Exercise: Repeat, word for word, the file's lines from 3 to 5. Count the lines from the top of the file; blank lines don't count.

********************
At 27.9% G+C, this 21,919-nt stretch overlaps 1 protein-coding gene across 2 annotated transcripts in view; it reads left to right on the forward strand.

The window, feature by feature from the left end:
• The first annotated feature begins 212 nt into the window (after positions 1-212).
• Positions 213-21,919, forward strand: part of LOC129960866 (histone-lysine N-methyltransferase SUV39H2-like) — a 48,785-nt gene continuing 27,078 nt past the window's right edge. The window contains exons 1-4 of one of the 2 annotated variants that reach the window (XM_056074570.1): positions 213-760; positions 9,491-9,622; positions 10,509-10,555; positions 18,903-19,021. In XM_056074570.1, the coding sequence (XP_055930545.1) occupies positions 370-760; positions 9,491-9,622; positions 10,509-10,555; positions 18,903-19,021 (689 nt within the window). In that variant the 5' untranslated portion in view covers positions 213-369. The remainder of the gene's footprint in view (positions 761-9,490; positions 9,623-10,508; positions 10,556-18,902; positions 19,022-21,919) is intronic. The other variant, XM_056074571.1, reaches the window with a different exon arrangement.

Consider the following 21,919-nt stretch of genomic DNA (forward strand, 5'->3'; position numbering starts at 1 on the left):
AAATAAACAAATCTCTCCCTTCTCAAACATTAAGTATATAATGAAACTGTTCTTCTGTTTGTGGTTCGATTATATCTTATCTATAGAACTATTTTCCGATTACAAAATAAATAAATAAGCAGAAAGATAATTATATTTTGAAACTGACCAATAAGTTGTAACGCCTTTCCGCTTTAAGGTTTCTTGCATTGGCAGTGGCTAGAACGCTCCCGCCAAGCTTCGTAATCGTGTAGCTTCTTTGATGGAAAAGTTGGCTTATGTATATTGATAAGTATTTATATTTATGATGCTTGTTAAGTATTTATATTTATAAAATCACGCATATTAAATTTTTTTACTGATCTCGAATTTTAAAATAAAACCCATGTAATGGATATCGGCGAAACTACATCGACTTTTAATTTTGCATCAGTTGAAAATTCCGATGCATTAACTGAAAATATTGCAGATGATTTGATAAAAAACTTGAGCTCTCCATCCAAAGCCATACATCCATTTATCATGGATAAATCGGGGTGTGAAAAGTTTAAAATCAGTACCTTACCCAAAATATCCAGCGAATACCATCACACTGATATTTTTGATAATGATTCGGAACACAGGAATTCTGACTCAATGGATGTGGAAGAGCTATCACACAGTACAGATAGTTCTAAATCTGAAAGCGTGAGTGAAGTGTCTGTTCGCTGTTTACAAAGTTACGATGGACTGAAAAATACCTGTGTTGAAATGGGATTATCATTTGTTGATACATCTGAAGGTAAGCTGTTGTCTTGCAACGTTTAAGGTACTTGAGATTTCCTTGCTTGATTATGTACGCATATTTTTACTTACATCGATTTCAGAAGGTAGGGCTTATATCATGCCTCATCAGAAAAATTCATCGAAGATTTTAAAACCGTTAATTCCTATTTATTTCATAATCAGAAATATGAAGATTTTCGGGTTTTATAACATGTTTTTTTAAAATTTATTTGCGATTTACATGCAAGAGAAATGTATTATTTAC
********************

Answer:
• The first annotated feature begins 212 nt into the window (after positions 1-212).
• Positions 213-21,919, forward strand: part of LOC129960866 (histone-lysine N-methyltransferase SUV39H2-like) — a 48,785-nt gene continuing 27,078 nt past the window's right edge. The window contains exons 1-4 of one of the 2 annotated variants that reach the window (XM_056074570.1): positions 213-760; positions 9,491-9,622; positions 10,509-10,555; positions 18,903-19,021. In XM_056074570.1, the coding sequence (XP_055930545.1) occupies positions 370-760; positions 9,491-9,622; positions 10,509-10,555; positions 18,903-19,021 (689 nt within the window). In that variant the 5' untranslated portion in view covers positions 213-369. The remainder of the gene's footprint in view (positions 761-9,490; positions 9,623-10,508; positions 10,556-18,902; positions 19,022-21,919) is intronic. The other variant, XM_056074571.1, reaches the window with a different exon arrangement.

Consider the following 21,919-nt stretch of genomic DNA (forward strand, 5'->3'; position numbering starts at 1 on the left):